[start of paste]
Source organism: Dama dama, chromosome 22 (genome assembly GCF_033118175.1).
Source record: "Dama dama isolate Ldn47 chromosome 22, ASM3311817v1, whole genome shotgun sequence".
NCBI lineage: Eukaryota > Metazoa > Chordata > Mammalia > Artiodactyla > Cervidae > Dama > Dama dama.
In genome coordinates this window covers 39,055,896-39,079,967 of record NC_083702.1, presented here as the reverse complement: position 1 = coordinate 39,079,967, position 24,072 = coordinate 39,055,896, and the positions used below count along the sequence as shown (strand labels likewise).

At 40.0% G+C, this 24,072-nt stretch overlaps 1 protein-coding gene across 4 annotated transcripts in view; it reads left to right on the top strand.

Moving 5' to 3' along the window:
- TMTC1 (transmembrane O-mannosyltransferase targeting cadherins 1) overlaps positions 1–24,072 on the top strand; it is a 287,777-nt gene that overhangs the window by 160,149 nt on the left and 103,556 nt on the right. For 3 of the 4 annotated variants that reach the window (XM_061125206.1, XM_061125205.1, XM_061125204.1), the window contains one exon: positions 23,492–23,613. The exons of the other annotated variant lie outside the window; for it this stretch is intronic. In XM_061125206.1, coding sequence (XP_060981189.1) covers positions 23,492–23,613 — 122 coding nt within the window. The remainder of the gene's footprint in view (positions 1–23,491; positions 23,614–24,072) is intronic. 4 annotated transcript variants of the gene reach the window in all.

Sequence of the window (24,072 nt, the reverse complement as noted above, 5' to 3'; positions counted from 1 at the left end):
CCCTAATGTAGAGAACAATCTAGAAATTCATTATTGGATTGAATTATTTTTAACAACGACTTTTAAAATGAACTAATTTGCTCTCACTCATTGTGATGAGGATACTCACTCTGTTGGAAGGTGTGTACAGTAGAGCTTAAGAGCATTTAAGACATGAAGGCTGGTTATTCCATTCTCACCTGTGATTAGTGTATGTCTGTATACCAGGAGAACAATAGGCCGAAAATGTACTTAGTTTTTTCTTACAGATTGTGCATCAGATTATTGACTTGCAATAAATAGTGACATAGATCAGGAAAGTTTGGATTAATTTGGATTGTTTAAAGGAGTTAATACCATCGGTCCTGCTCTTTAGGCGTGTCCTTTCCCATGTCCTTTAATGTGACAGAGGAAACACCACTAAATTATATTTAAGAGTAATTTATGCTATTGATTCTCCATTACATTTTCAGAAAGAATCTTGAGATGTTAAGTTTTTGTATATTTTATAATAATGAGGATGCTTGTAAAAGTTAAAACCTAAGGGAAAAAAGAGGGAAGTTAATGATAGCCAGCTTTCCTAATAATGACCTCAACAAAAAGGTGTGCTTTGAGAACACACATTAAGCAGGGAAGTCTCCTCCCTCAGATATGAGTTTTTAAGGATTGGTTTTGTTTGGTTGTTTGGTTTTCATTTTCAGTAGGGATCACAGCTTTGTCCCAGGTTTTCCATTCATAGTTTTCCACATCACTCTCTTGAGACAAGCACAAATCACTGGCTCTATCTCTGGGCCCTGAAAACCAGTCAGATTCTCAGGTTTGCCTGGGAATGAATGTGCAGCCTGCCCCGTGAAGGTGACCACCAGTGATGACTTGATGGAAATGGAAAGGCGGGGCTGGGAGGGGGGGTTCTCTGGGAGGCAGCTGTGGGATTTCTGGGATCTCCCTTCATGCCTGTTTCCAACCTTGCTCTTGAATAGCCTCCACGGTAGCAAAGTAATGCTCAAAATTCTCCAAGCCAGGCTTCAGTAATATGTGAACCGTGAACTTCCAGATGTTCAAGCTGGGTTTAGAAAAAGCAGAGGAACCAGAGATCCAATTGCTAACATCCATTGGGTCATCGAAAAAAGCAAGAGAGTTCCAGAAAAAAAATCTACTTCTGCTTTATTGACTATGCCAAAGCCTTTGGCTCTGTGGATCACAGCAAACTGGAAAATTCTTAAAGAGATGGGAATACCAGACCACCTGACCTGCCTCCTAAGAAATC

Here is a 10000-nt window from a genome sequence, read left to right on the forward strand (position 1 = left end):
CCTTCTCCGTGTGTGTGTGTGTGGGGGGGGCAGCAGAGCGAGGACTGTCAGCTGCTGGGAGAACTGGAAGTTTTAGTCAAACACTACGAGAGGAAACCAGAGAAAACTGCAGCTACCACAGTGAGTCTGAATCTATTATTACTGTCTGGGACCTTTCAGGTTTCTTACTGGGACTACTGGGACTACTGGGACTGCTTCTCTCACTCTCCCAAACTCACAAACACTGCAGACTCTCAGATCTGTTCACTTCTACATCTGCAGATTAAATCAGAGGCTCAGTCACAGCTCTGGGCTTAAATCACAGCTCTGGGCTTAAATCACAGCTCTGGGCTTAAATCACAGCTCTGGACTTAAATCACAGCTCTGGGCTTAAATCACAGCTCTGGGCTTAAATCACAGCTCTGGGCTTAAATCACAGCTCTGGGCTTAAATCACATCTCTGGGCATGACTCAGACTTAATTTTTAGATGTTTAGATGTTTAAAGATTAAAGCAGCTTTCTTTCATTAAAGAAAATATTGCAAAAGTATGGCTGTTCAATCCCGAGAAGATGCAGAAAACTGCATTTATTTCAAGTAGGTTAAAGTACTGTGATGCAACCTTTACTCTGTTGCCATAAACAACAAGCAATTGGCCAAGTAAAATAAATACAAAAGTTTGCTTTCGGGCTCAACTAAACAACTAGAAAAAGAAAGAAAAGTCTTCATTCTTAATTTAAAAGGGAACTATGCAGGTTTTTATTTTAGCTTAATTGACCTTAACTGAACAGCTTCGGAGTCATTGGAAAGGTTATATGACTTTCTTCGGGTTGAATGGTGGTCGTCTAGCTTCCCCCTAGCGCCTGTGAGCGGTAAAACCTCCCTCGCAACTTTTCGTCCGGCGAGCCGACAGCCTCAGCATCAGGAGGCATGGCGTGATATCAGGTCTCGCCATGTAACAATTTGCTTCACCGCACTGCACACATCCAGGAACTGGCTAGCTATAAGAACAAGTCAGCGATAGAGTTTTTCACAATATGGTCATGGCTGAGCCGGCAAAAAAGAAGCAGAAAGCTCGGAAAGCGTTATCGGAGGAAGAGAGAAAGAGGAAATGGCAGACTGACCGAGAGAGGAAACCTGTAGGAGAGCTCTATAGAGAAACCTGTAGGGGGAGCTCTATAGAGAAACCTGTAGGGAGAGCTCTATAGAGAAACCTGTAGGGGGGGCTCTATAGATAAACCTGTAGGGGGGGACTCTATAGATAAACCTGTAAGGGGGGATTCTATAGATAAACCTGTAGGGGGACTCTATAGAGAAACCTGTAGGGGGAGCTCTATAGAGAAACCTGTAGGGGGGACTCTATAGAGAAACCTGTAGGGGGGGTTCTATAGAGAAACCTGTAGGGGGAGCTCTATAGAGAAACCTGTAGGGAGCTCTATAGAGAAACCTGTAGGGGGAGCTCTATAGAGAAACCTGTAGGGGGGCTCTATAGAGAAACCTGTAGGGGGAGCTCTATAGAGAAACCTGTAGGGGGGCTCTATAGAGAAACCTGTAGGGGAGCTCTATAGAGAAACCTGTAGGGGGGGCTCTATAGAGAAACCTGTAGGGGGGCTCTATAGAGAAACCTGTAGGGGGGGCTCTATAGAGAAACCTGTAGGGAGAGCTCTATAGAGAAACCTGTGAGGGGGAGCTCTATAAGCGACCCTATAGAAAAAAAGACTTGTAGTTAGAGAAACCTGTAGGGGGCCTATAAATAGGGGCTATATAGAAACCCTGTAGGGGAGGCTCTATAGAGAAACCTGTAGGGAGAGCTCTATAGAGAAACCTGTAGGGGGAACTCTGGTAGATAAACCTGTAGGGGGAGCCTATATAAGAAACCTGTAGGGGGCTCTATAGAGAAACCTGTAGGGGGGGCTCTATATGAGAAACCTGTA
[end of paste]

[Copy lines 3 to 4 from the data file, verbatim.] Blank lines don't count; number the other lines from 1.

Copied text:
NCBI lineage: Eukaryota > Metazoa > Chordata > Mammalia > Artiodactyla > Cervidae > Dama > Dama dama.
In genome coordinates this window covers 39,055,896-39,079,967 of record NC_083702.1, presented here as the reverse complement: position 1 = coordinate 39,079,967, position 24,072 = coordinate 39,055,896, and the positions used below count along the sequence as shown (strand labels likewise).